Sunlight at Midnight explores one man’s existential crisis as circumstances around him force him to confront his identity, his heritage, and his people’s history. Using oral histories from Sabra and Shatila refugee camp, television footage, and live music, Sunlight at Midnight successfully transports the audience into the refugee camps and back into one man’s uncomfortable psyche.
Naji is a British Palestinian solicitor who has buried his past to become assimilated into British society. On an evening out whilst celebrating his engagement with his English girlfriend, he becomes enchanted by a song sung by a Palestinian woman. As time goes by, the power of the song is inescapable and he is forced to explore his roots.
An ordered man, his life is thrown into disarray as he digs out a manuscript he had tucked away for years. The manuscript had been written by a family friend Yosef who had left the Shatila refugee camp under an American-brokered agreement that if all resistance fighters fled the camp, peace would be bestowed.
Despite the promise of the international community, the camp was later desecrated. Using oral histories, Naji and the audience are taken into the world of Shatila refugee camp, where it is estimated that between 2,000 and 3,500 people were murdered in 1982. Here, we learn of the testimonies of a population displaced not once, but several times, who endure hardship within a hostile environment.
The play is thought-provoking, bringing into question many themes such as identity formation, exile and the power of memory, while simultaneously highlighting the failures of the international community and the need to commemorate this tragedy.
As we are introduced to different characters throughout the play, we gain an insight into selective memory and historical narrative. The process of exile has affected each person differently, with the sense of belonging to a Palestinian heritage stronger within the camp. History adopts two meanings in the two worlds we enter: one is associated with power, knowledge and purity, and the other with something threatening or irrelevant.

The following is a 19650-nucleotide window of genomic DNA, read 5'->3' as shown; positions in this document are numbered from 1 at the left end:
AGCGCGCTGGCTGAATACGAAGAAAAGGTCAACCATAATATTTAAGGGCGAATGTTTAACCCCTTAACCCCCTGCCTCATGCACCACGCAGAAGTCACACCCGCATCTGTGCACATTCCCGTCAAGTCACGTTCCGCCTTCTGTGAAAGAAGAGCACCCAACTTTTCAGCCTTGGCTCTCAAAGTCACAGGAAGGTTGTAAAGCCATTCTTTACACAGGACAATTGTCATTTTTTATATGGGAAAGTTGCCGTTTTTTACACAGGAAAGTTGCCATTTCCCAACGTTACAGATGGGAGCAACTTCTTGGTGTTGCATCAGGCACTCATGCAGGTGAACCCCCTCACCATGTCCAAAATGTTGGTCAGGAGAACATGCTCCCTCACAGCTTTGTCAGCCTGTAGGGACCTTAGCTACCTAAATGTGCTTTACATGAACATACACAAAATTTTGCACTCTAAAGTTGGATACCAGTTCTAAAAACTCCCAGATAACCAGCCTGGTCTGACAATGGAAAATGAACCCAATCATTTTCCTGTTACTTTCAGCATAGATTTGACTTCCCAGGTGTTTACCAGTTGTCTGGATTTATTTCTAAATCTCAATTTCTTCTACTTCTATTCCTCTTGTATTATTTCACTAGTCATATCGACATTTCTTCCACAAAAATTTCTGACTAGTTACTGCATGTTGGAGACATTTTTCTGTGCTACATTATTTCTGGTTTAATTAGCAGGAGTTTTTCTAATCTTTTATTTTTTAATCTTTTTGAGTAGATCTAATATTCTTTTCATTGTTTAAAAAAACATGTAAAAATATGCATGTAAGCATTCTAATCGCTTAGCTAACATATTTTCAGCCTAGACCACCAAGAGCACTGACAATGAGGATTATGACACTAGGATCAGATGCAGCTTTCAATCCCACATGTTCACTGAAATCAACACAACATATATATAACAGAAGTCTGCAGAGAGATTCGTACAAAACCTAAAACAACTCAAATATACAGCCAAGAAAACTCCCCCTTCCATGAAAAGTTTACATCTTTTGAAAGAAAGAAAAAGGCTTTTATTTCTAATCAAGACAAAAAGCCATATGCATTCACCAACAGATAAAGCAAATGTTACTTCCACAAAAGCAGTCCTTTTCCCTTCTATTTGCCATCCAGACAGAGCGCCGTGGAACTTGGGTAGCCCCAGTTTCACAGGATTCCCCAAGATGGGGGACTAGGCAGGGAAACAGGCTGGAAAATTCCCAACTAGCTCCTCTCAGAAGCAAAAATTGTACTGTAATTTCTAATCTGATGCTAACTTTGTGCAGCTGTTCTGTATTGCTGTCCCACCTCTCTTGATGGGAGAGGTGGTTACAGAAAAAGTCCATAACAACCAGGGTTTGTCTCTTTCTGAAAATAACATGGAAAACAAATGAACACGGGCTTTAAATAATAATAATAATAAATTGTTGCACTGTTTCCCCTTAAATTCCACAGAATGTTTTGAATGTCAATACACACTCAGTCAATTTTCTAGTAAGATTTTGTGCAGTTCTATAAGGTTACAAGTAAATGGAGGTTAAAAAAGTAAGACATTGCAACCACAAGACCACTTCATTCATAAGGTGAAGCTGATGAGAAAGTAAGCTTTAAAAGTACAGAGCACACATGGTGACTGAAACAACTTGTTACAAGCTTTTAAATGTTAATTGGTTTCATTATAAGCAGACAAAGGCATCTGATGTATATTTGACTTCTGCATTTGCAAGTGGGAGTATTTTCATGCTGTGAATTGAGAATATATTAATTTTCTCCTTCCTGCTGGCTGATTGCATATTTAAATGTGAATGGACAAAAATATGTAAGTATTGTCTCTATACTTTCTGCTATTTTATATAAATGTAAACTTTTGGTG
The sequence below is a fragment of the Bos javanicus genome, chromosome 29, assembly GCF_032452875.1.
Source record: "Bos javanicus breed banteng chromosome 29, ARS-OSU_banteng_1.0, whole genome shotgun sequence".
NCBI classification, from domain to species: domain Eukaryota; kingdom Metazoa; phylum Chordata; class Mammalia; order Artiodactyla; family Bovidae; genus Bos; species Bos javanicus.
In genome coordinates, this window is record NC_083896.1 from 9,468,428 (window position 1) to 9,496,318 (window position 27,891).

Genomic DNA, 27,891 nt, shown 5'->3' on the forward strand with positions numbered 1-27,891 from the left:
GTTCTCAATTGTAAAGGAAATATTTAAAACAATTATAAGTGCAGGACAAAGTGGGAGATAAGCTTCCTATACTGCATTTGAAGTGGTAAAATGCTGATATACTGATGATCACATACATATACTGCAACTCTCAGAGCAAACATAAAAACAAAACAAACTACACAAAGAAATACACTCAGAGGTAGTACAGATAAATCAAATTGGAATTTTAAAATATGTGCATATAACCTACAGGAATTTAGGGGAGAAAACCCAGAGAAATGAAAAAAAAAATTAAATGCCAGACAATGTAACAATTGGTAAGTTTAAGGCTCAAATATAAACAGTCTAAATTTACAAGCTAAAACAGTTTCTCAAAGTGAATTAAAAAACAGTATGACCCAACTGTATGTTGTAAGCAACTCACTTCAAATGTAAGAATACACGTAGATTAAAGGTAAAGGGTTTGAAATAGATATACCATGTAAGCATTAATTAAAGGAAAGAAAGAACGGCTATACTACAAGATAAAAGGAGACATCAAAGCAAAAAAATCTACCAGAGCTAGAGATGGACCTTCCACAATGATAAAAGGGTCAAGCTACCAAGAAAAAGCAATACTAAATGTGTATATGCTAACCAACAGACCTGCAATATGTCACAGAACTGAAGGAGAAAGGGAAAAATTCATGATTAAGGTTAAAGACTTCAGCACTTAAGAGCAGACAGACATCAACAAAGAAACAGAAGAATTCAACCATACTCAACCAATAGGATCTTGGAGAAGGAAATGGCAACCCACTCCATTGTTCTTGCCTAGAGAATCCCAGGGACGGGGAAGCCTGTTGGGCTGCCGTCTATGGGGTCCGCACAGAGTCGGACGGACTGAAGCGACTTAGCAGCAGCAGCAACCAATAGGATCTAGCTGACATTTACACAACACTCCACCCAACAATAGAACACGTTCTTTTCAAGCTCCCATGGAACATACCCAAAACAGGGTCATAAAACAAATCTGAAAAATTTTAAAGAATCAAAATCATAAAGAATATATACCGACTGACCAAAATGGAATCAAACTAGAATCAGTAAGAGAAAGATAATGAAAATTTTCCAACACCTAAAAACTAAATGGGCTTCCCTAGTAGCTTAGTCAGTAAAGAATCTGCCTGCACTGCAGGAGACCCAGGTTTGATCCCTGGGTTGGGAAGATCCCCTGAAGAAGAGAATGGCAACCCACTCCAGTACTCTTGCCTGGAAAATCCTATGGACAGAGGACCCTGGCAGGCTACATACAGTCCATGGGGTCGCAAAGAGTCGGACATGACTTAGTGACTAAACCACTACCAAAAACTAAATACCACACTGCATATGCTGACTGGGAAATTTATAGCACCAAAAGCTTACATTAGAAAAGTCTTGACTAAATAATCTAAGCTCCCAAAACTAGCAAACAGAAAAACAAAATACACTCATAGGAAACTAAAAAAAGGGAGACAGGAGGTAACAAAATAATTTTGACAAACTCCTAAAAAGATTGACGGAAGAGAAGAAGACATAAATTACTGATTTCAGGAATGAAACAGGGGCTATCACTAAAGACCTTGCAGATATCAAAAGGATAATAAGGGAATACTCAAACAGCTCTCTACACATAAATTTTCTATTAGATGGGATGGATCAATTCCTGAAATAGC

For those in the camps, the refugees’ sense of liminality is highlighted. Yosef explains how “refugees don’t take photos: they are always looking to a better day.” Within the camp setting, preserving one’s heritage and raising one’s historical-national consciousness is preparation for the future, a mark of resistance, and is situated within a collective struggle for nationhood. By contrast, Naji’s first encounter with Yosef over the telephone shows his desire to distance himself from his origins.
Indeed, in Naji’s spiritual encounter with the Palestinian singer later in the play, she declares that she does not recognize him as a Palestinian man. By contrast, his English girlfriend exoticizes his Palestinian origins, insisting on how she loves to be called “habibti” (“my dear” in Arabic). She explains how she met a poor Palestinian man on the streets who needed help and reminded her of him, like all Palestinians do. Here, we are reminded of the multiplicity of identities that we carry and which are constantly reinvented and reinterpreted by others.
As Naji rearticulates his connection with his homeland, we see his feelings of mistrust and apathy towards his fellow Palestinians shift towards feelings of pain and guilt. With the song sung live throughout the play, we learn that the singer was one of the victims of the massacre. As past, present and future merge into one and Naji grapples with his identity, we are reminded of the need to carry our heritage with us into the future.
Just as Yosef’s manuscript eventually forces Naji to reconcile his past and bring it into his future, the audience in this moving play are reminded of the tragedy that occurred 25 years ago.
Natasha Tsangarides is a freelance journalist based in London. Her specific area of interest is migration and she has worked in the UK and Malawi with refugee organizations.